Lung cancer

Call for lung cancer specialist nurse funding


The government is being urged to fund specialist lung cancer nurses in the same way as it is already funding specialist nurses for other common cancers.

A petition backed by Lung Foundation Australia calls for this years Federal Budget to provide specialist nursing support to the 12,700 Australians diagnosed with lung cancer each year in a similar way to the recent announcement to expand the number of prostate cancer nurses.

LFA chair and leading respiratory physician Professor Christine Jenkins AM says the petition – the largest in community health this  – simply calls for people with lung cancer to get a fair go.

“The Australian Government has invested significantly in specialist nurses for breast cancer and prostate cancer and we have seen this greatly improve outcomes for these patients. There’s no reason why lung cancer patients shouldn’t receive the same care and support,” she said.

“Australia is lagging behind many other nations in the delivery of best-practice clinical care for lung cancer patients, with as few as 12 full-time equivalent specialist nurses – that’s less than one nurse per 1,000 people diagnosed each year.

On 15 June Federal minister for health Greg Hunt announced he would allocate a further $23 million to fund an additional 34 specialist prostate cancer nurses in addition to the 60 nurses already funded by Federal government.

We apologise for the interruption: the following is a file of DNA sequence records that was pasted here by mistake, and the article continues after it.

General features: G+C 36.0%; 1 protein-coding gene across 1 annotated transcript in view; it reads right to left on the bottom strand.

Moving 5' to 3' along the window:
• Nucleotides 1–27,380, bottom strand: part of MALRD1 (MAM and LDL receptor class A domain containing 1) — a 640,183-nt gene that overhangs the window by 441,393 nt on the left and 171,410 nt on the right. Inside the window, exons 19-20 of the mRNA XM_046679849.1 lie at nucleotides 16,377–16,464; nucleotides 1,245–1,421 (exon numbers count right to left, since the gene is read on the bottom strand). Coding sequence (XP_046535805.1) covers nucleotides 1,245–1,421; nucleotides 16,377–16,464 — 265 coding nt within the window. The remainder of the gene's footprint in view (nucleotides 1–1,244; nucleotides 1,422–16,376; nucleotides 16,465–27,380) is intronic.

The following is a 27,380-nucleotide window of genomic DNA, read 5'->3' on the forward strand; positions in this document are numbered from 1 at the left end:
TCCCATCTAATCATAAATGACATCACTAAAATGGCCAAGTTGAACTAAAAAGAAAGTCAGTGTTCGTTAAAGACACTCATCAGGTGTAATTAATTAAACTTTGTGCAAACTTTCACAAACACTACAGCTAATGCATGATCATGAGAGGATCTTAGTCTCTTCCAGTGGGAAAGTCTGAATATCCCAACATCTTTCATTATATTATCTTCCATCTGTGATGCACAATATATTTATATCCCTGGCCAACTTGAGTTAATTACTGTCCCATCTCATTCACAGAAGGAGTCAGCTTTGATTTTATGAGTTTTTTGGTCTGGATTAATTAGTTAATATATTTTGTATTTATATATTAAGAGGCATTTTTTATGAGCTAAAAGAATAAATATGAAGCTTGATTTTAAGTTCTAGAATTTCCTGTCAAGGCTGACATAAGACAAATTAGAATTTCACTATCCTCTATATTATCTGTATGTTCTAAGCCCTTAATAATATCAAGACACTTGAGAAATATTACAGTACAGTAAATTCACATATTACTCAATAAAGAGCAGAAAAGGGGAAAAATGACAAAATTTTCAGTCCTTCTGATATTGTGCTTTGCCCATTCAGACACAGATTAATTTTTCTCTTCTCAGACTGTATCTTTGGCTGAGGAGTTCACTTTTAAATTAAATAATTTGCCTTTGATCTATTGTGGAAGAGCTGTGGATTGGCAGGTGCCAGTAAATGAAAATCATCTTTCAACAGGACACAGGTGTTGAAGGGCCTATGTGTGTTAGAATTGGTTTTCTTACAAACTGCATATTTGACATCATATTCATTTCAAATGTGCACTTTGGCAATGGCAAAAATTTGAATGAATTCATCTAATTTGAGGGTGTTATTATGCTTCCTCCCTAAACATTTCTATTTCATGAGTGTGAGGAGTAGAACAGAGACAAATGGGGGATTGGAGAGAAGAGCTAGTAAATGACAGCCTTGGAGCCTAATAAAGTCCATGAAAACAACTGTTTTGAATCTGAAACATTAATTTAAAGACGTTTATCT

Lung Foundation Australia notes there are around 9,200 deaths annually from lung cancer, almost three-times that of prostate cancer. And despite lung cancer having a five year survival rate of just 17% compared to 95% for prostate cancer, Australians diagnosed with the country’s biggest cancer killer continue to go without best-practice nurse care.

“We know the Federal Government has previously indicated that funding for lung cancer nurses is a state and territory responsibility, yet it’s clear from the [15 June] announcement of additional funding for prostate cancer nurses that this is not the case for other cancers. Once again, we’re left wondering why lung cancer patients are being treated differently,” said Professor Jenkins.

In 2019 the Federal government allocated an additional $28 million to fund a further 60 breast cancer nurses, to bring the total number of specialist breast cancer nurses in Australia to 117.

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